Speaking of work, the main reason we were at the park was to volunteer. It takes an army to support all of the animals that live there. There were five volunteer groups for the week, each group having about fifteen people. With fifteen people working together, the work went quickly. We cut down a field of corn with sickles (we weren’t finished until 3 trucks were filled to the top), worked in the elephant kitchen washing watermelons, pumpkins and cucumbers, scooped poop (which wasn’t as bad as it sounds), bathed elephants, and built a dam, which was our favorite activity because working in a river kept us cool. We worked for about five or six hours each day. Any downtime we had was spent playing with cats in the cat kingdom, walking dogs (the park is home to over 400 rescued dogs who are up for adoption), making special food for the old lady elephants who’ve lost their teeth, or getting a massage from one of the mahouts’ wives. Sometimes we’d lounge around on one of the many viewing platforms, just watching the elephants be elephants. Our three meals a day were buffets of delicious and nutritious vegetarian food.
The week was a change of pace for us, and much different from anything else we’ve done on this trip. You couldn’t have taken us more out of our element. Before this trip, Christine was afraid of getting tools out of the garage because of bugs. You’d never imagine her in a river building a dam, while elephant turds float by. Kevin is big on hygiene, but during one of our poop-scooping days, he picked up three perfectly round turds and started juggling them. It was a small level of discomfort for us, and we embraced it, because in return we got to work alongside some awesome volunteers from all walks of life, at the mercy of five hilarious volunteer coordinators.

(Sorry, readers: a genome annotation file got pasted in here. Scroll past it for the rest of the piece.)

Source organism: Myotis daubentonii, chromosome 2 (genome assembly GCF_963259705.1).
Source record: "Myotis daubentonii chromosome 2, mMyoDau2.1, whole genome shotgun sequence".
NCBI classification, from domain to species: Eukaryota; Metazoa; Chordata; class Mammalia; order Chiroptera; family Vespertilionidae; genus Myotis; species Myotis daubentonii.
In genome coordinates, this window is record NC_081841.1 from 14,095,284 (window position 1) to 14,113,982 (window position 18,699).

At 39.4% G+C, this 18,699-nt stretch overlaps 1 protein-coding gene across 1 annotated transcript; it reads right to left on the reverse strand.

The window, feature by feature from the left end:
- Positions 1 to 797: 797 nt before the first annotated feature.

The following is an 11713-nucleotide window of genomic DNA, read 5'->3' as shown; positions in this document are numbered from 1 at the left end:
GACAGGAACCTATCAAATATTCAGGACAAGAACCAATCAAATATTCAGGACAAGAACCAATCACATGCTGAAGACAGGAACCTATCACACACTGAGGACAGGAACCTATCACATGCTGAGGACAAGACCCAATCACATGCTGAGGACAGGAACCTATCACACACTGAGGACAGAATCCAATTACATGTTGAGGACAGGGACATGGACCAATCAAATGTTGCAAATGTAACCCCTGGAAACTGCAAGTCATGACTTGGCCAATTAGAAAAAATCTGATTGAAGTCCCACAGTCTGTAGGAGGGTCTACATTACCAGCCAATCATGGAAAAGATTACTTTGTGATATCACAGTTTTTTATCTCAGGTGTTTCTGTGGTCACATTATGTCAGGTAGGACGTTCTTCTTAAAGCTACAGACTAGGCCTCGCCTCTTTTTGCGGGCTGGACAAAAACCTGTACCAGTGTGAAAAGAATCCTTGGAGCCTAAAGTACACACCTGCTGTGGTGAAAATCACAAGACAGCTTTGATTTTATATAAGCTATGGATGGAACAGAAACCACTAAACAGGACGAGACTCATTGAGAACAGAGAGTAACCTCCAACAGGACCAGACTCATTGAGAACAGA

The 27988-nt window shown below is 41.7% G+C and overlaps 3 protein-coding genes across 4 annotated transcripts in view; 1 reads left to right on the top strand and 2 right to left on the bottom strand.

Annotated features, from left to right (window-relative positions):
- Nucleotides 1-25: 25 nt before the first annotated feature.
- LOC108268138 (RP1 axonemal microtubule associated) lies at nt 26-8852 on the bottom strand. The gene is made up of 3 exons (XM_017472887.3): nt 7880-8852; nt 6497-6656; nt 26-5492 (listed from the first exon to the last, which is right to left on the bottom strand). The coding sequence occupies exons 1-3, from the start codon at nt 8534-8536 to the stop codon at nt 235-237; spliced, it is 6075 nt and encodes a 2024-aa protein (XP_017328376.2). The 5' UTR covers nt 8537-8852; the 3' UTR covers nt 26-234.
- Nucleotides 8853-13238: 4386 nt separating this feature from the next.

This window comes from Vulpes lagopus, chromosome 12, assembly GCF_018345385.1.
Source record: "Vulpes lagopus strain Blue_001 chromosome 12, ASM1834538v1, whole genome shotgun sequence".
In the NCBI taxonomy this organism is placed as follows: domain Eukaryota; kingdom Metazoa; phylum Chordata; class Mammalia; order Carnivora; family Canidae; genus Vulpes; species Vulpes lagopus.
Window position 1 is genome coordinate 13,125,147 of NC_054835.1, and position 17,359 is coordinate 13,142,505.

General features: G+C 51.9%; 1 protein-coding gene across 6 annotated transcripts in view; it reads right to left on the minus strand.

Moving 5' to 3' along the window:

And then there were the elephants! Being in their presence for a week was easily the highlight. Each one is unique. There’s an elephant with a broken ankle, and elephant with a bum leg, an elephant that’s blind in one eye, an elephant that stepped on a land mine and had its foot blown apart, a high energy adolescent elephant, etc. They each have their own personalities and choose their own circle of friends. Many of them are very curious about people, which often results in a small group of people quickly running away from a curious elephant wanting to say hello – a playful elephant is cute but deadly! Kevin’s favorite was Lucky, an old lady elephant who is blind in both eyes. She spends most of her days wandering around by the feeding platform with her mahout, and playing in the mud pit. Each elephant at the ENP has at least one mahout, which they seem to have a special bond with. It definitely takes a special bond for a 1000+ pound animal to follow a short Thai guy around. For most of the day, the mahout’s job is to basically babysit an elephant, making sure its day is full of food and fun. Not a bad gig!
At the end of the week, Lek spoke to us about the organization and the atrocities she sees against elephants every single day. We watched another video, even worse than the first, showing the detrimental effects that the tourism industry (and many other industries) have on elephants. We encourage everyone to stop and think about the activities they partake in that involve domesticated wild animals. Every single one of us can make a difference, and these activities will only stop once we stop supporting them. If you’re ever in Thailand, Chiang Mai should be on your list, and if it is, you must go to the Elephant Nature Park and experience these magnificent creatures for yourself.
Now, time for some pictures of elephant fun: